Weight Management

Medical Author: Melissa Conrad Stoppler, MD
Medical Editor: William C. Shiel, Jr., MD, FACP, FACR

A lifestyle that combines sensible eating with regular physical activity is the key to good health.

To be at their best, adults need to avoid gaining weight, many need to lose weight and some are underweight. Being overweight or obese increases your risk for high blood pressure, heart disease, stroke, diabetes, certain types of cancer, arthritis, and breathing problems. A healthy weight is key to a long, healthy life.

Evaluate Your Body

Weight for adults and children, different methods are used to find out if weight is about right for height. If you are an adult, find out your BMI (click here for calculations). Not all adults who have a BMI in the range labeled "healthy" are at their most healthy weight. For example:

  • Some may have lots of fat and little muscle.
  • A BMI above the healthy range is less healthy for most people; but it may be fine if you have lots of muscle, a large body frame, and little fat.
  • The further your BMI is above the healthy range, the higher your weight-related risk. If your BMI is above the healthy range, you may benefit from weight loss, especially if you have other health risk factors.
  • BMIs slightly below the healthy range may still be healthy unless they result from illness.

There is no single perfect body size for children. However, many children in the United States are overweight. If you have concerns about your child's body size, talk with your health care professional.

Keep track of your weight and your waist measurement, and take action if either of them increases. If your BMI is greater than 25, at least try to avoid further weight gain. If you are middle-aged or elderly and your waist measurement increases, you are probably gaining fat and losing muscle. If so, take steps to eat less and become more active.

Evaluate Your Weight (Adults):

  1. Weigh yourself and have your height measured. Find your BMI category. The higher your BMI category, the greater the risk for health problems.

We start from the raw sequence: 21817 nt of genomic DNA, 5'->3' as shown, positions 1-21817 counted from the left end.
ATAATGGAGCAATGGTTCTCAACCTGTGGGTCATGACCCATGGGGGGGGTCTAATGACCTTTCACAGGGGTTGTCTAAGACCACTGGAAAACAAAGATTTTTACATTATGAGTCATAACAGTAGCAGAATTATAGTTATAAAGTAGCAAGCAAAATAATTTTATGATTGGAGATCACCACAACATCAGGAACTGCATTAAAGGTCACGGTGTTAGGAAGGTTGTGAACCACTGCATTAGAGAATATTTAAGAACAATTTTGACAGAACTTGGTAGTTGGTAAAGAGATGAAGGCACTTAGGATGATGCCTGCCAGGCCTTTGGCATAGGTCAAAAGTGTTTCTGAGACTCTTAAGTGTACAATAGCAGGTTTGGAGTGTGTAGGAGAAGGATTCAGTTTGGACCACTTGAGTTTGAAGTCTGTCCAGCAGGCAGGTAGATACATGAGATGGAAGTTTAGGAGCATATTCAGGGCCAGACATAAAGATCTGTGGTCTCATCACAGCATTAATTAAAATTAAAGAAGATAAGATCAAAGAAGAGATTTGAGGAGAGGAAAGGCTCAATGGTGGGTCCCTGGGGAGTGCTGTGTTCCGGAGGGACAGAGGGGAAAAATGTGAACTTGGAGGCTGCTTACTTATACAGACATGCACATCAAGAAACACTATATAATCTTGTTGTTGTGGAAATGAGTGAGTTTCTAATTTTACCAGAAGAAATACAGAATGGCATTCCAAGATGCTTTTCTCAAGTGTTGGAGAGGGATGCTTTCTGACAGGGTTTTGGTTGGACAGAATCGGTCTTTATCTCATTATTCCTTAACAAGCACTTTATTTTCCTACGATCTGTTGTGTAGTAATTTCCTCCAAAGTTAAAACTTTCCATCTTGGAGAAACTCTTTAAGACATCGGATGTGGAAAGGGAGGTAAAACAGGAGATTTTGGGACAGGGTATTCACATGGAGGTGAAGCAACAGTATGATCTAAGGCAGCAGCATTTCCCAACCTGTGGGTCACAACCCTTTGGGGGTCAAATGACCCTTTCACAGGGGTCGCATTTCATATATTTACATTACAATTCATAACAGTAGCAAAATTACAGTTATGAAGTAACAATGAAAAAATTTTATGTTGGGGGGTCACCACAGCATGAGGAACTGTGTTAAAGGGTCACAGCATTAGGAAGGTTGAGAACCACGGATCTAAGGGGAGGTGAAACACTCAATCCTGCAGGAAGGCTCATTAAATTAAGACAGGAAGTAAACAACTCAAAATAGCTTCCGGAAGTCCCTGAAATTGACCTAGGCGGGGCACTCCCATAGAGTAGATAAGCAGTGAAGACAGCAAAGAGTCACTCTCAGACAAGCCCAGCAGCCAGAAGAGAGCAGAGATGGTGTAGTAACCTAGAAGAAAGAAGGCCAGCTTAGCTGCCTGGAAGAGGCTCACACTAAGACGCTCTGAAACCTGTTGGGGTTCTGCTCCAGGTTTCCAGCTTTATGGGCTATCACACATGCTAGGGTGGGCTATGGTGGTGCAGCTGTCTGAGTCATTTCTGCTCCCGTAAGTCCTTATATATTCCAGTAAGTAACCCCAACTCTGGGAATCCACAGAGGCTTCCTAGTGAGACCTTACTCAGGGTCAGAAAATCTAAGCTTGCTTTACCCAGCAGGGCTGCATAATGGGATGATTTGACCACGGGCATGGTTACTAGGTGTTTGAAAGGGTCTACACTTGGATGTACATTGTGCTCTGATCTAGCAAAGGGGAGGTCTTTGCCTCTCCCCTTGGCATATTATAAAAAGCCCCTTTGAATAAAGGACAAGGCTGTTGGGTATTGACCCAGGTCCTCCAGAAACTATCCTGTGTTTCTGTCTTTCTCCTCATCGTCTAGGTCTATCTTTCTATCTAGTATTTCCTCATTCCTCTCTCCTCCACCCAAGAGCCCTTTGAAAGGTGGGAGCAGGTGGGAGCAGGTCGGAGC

2. Measure around your waist while standing, just about your hip bones. If it is greater than 35 inches for women or 40 inches for men, you probably have excess abdominal fat. This excess fat may place you at greater risk of health problems, even if your BMI is about right.

Find Out Your Other Risk Factors:

The more of these risk factors you have, the more you are likely to benefit from weight loss if you are overweight or obese.

  1. Do you have a personal or family history of heart disease?
  2. Are you a male older than 45 years or a postmenopausal female?
  3. Do you smoke cigarettes?
  4. Do you have a sedentary lifestyle?
  5. Has your doctor told you that you have: high blood pressure; abnormal blood lipids (high LDL cholesterol, low HDL cholesterol, high triglycerides); diabetes?

Manage Your Weight

Our genes affect our tendency to gain weight. A tendency to gain weight is increased when food is plentiful and when we use equipment and vehicles to save time and energy. Plentiful food and labor-saving devices can make it very difficult to avoid weight gain, but it is possible to manage your weight through your food and physical activity choices.

To make it easier to manage your weight, make long-term changes in your eating behavior and physical activity. Here are some tips to accomplish this:

  • Build a healthy base and make sensible choices.
  • Choose a healthful assortment of food that include vegetables, fruits, grains (especially whole grains), skim milk, and fish, lean meat, poultry, or beans.
  • Choose foods that are low in fat and added sugars most of the time.
  • Eating mainly vegetables, fruits, and grains helps you feel full, achieve good health, and manage your weight.
  • Whatever the food, eat a sensible portion size.
  • Try to be more active throughout the day.
  • To maintain a healthy weight after weight loss, it helps for adults to do at least 45 minutes of moderate physical activity daily (at least 60 minutes daily for children).
  • Over time, even a small decrease in calories eaten and a small increase in physical activity can keep you from gaining weight or help you lose weight.


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